New York Yankees left-hander CC Sabathia is expected to announce on Saturday that the upcoming season will be his last, but he still has plenty on the line in 2019.
Not only are the Yankees odds-on favorite to win the World Series, but on the cusp of 3,000 career strikeouts, Sabathia has a chance to pad his resume for a chance at induction into the Hall of Fame.
Baseball is a game of numbers, and boy do people love round numbers. While he won’t have a chance at 300 wins – unless he somehow wins 54 games in relief or reverses course and plays several more years – 3,000 strikeouts is a notable milestone. At 2,986 career punch-outs, he should reach that mark in two to three starts and could pass several legends by season’s end.
Only 16 pitchers have reached that mark (Sabathia already has the third-most among lefties) and every one of them has either been inducted into the Hall of Fame or is currently still on the ballot. The two retired pitchers in limbo are Roger Clemens, who would’ve been a first-ballot inductee if not for his connections to PEDs, and Curt Schilling, who appears on path to induction in spite of his objectionable post-career personality.
How strong is Sabathia’s Hall of Fame case?
A good way to get a rough estimate of a player’s chance of getting enshrined in Cooperstown is to look at their JAWS score or Bill James’ Hall of Fame Monitor. The two systems essentially boil down the chances of a player making the Hall of Fame by comparing their WAR (JAWS) or stats and hardware (Hall of Fame Monitor) to previously elected players.
For JAWS, Sabathia’s score comes in at 51.0. While crossing the 50-point threshold is nice, that figure still falls below the average for starting pitchers of 61.7, and he has a higher JAWS score than just 19 of the 65 enshrined starters. James’ system is much more optimistic, giving him a score of 113, with 100 giving the player a “good possibility” and 130 being a “virtual cinch.”
Sabathia certainly has a puncher’s chance already, although he has some factors working for and against him. For one, voters have historically been loathe to vote in starters who did not win 300 games, despite the sport moving away from valuing wins as a stat and starters being pulled earlier in games. Since 1992, only three such starters have been elected, and one of them, John Smoltz, spent enough time as a reliever to rack up 154 saves.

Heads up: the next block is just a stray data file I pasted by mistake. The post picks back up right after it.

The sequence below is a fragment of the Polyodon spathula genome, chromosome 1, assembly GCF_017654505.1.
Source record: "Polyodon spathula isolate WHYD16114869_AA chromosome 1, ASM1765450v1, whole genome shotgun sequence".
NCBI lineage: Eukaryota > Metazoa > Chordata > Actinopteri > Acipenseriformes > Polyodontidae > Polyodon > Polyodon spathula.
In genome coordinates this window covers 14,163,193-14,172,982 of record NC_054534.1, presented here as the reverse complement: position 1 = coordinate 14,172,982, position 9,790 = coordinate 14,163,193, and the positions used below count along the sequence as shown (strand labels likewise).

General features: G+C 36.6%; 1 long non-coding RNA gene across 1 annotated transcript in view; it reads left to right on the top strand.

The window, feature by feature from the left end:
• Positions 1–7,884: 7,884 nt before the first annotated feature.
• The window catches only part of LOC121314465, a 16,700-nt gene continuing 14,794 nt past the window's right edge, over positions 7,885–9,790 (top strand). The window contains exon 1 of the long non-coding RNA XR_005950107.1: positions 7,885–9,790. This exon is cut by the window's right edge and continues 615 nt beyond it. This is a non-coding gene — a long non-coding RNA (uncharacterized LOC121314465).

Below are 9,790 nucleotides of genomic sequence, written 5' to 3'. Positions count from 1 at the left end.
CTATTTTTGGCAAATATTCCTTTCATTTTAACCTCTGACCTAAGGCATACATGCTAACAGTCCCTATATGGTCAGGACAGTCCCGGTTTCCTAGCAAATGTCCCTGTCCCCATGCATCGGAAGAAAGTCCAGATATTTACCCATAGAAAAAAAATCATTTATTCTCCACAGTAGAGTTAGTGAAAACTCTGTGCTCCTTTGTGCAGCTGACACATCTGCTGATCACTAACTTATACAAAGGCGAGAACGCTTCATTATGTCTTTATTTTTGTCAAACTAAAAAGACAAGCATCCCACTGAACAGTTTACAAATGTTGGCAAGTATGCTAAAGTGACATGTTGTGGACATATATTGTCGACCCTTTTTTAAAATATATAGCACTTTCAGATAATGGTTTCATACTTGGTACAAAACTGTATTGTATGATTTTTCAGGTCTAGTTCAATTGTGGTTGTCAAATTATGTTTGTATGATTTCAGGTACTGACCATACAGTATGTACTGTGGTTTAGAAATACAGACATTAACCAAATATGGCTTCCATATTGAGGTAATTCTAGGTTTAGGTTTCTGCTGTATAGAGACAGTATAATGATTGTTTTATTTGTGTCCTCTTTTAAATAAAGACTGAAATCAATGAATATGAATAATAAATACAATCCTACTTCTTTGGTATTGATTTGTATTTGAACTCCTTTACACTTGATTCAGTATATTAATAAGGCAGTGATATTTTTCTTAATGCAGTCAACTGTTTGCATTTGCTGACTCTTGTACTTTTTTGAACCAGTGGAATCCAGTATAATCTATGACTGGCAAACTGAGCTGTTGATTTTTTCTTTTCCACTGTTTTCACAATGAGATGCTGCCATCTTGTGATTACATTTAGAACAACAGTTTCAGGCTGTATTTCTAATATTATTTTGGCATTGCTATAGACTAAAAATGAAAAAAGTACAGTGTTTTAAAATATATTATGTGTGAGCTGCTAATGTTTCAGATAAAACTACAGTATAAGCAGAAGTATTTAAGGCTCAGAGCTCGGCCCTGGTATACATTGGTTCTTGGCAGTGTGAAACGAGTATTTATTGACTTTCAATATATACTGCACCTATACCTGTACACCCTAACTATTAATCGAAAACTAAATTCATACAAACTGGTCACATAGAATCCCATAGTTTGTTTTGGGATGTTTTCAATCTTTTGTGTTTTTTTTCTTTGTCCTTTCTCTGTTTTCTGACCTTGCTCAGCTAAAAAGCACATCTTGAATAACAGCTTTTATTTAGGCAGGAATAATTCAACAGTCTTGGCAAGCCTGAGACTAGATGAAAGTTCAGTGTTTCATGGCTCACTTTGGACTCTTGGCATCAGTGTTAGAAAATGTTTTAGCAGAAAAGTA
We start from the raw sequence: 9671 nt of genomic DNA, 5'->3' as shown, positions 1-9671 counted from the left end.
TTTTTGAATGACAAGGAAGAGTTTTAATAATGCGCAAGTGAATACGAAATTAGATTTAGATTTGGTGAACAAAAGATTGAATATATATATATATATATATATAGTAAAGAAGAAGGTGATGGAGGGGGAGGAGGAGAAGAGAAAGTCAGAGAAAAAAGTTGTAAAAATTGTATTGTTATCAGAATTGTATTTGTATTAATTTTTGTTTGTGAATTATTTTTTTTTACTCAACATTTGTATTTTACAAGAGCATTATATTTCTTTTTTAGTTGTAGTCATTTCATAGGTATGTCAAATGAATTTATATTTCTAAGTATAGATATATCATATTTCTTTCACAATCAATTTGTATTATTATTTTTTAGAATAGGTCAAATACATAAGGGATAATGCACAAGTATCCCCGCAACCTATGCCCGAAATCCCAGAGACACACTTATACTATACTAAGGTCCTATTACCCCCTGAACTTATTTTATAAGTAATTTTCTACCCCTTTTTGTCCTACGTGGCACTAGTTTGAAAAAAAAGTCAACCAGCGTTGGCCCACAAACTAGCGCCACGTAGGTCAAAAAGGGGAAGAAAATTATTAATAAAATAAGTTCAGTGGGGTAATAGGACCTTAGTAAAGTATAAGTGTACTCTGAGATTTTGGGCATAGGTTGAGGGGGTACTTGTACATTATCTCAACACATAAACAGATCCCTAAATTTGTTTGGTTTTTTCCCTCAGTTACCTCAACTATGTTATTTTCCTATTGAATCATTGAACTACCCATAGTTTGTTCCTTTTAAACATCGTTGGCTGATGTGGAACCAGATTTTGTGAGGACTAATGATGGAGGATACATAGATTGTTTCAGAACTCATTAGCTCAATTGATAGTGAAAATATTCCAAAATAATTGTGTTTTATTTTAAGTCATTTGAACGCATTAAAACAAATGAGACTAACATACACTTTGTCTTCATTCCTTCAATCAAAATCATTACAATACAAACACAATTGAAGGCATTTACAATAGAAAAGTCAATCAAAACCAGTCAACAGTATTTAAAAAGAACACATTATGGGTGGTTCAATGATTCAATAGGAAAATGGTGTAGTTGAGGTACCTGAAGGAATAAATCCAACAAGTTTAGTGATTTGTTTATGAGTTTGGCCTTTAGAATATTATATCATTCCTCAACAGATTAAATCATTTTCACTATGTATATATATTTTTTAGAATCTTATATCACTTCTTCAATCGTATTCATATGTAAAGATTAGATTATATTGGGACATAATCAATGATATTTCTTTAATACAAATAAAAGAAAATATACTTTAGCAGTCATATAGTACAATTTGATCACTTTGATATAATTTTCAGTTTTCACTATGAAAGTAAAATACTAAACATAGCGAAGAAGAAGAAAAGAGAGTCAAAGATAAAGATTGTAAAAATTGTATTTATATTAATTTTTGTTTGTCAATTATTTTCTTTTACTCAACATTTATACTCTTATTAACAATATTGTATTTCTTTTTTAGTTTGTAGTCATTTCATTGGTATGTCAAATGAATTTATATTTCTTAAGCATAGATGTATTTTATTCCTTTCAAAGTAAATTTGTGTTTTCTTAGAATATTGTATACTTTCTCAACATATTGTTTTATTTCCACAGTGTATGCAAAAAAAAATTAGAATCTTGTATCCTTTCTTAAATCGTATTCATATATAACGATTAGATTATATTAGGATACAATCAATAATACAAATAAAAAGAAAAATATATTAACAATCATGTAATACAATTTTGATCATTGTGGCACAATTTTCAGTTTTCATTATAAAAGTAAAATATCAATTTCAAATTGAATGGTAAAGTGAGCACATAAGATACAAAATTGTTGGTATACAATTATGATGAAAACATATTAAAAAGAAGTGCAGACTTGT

In Sabathia’s favor is his postseason record. The big southpaw is tied for eighth all-time with 10 postseason wins, and that number could push even higher with a deep postseason run by the Yankees. His playoff stats are, of course, buoyed by the expanded playoffs his predecessors never experienced, but big performances on big stages can easily re-write narratives, especially if Sabathia comes through in his final starts.
How much does Sabathia have left in the tank?
The Yankees brought back Sabathia on a one-year, $8 million deal in November with the hopes of shoring up their rotation. He’s no longer the ace, but he doesn’t have to be with Luis Severino, newly acquired James Paxton and Masahiro Tanaka leading the rotation.
Sabathia is slated to be the Yankees’ fourth starter, and Steamer projects him to make 21 starts. While a 4.55 ERA with 99 strikeouts and 40 walks over 117 innings won’t blow anyone away, that would easily push him past 250 career wins and 3,000 career strikeouts. Sabathia only needs a 2.2 WAR to reach 70 career WAR (using FanGraphs’ figure), and although Steamer only sees 1.3 for his 2019 season, reaching that mark is not out of the question as well.
Steamer’s projections are also fairly pessimistic, since Sabathia has kept his ERA under 4.00 in each of the past three seasons. He should be a steadying figure in the Yankees rotation and will remain a hero in the Bronx regardless of whether he finishes his career upstate in Cooperstown.
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